Monday, December 03, 2007

Bay Prowler

Using the name Mike Barry, prolific author Barry N. Malzberg wrote fourteen quickie novels about the Lone Wolf between 1973 and 1975. Talk about a career--this guy seems to have done just about everything. He's written more than 300 short stories dating back to 1966, edited books of criticism and essays, novelized the 1974 film PHASE IV and the pilot to the television series KUNG FU, written several mysteries and science fiction novels, and, using the name Mel Johnson, even churned out more than a dozen pornographic novels during the late 1960s. As one person wrote on the Internet, it's quite likely not even Malzberg himself remembers everything he's written.

It's quite possible the Lone Wolf series is something he'll be remembered for, as these men's adventure novels seem never to die, popping up in used book stores, basements and on eBay (where I found this one). In Berkeley Medallion's BAY PROWLER, published in 1973, Malzberg/Barry seems to be attempting a continuity that, I understand, eventually paid off in the 14th and final Lone Wolf adventure. In the first book, NIGHT RAIDER, ex-cop Burt Wulff blew up a mobster's penthouse apartment to stop the flow of drugs into the Big Apple. He managed to secure an attache case with clues leading him to a huge drug shipment coming into San Francisco, which is where BAY PROWLER is set. Wulff is one of the more fatalistic men's adventure heroes I've come across. He appears to know his life will be a short one, and realizes there's no way he can ever have a normal relationship with another human being, man or woman. He is determined, however, outdriving, outfighting and outshooting half the San Francisco Mafia, and eventually blowing up a ship and escaping the clutches of both the mob and the police.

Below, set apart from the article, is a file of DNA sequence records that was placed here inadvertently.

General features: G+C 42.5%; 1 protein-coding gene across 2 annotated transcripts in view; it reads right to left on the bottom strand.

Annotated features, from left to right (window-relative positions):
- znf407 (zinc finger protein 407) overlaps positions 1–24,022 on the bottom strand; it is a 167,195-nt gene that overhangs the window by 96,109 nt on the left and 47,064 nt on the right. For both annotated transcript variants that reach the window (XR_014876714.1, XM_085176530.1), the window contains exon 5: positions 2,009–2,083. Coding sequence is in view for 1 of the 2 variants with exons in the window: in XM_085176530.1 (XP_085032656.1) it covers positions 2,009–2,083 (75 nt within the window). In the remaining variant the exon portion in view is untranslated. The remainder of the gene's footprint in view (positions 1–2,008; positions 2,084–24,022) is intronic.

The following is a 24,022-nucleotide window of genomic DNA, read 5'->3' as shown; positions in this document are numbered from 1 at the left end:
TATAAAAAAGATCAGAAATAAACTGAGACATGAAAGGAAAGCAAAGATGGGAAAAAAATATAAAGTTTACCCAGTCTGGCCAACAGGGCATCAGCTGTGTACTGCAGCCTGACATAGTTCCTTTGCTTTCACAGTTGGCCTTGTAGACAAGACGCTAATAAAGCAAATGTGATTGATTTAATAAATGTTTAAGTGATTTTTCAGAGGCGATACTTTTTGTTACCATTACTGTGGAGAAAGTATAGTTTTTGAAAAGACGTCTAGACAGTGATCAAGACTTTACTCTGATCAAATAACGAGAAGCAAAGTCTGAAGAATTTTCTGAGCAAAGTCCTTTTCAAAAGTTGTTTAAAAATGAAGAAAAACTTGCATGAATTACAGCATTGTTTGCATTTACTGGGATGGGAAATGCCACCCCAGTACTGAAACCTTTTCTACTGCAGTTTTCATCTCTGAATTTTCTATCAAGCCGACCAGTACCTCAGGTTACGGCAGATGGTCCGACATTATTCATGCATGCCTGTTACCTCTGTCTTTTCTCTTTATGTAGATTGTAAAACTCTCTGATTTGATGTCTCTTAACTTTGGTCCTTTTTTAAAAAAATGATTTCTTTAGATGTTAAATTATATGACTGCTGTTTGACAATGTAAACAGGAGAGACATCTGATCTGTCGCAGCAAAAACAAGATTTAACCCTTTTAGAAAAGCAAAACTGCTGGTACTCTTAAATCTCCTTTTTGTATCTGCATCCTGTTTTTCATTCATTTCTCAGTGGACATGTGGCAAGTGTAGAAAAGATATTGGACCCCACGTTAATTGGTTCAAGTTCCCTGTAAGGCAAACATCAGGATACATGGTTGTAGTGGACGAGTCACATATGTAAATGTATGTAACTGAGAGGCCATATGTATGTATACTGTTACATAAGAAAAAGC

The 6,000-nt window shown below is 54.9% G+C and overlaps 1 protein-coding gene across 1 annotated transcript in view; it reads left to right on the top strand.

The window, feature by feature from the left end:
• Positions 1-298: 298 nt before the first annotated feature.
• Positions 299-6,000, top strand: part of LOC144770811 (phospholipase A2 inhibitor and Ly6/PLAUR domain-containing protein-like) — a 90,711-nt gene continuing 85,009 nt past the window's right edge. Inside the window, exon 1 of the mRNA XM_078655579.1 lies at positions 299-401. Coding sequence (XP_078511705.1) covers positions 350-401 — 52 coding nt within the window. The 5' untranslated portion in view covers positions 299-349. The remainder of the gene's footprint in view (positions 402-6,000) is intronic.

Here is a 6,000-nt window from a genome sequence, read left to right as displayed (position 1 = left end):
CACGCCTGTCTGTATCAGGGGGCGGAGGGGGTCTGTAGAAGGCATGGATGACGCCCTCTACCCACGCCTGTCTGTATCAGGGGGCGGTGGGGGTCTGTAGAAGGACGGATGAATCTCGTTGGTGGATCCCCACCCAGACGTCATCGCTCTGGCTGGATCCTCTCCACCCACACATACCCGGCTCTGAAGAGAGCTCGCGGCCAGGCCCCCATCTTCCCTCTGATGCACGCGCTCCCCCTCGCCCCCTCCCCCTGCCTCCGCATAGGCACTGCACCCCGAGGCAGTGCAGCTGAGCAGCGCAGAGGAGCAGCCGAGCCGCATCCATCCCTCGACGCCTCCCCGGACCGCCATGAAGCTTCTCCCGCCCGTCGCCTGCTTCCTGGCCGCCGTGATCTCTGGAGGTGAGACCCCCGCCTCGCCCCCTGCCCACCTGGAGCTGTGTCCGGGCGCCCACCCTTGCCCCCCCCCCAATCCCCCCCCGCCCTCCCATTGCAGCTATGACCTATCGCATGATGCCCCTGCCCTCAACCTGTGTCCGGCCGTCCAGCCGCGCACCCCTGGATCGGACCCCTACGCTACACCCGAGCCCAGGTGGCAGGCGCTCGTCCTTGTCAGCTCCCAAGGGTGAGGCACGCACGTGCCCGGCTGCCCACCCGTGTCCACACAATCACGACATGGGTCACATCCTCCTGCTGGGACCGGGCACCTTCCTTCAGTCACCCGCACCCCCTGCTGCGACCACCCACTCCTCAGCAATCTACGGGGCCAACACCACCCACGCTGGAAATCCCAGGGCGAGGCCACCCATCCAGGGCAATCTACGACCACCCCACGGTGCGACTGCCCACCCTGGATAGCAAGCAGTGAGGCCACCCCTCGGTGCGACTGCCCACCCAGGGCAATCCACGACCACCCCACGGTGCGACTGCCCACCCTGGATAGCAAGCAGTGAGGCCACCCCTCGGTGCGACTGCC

Clues in the finale indicate Boston is the next destination for Wulff's vendetta journey, and it looks as though each of the Lone Wolf books was set in a different city, where presumably Wulff wiped out all the local mobsters. BAY PROWLER was an okay book, not a great one, and the speed with which it was written is quite obvious. Gotta give credit for the awesome cover, though, one of the best I've seen so far. Even if the book's climax fails to give the Lone Wolf a red-haired companion with deep cleavage.


Anonymous said...

When are we building the "Men's Action Novels" website?

Anonymous said...

I actually think this IS a great series, or near great. Malzberg's extended rants on society were quite insightful, and he mainlined them into the stories in a way that didn't slow them down at all.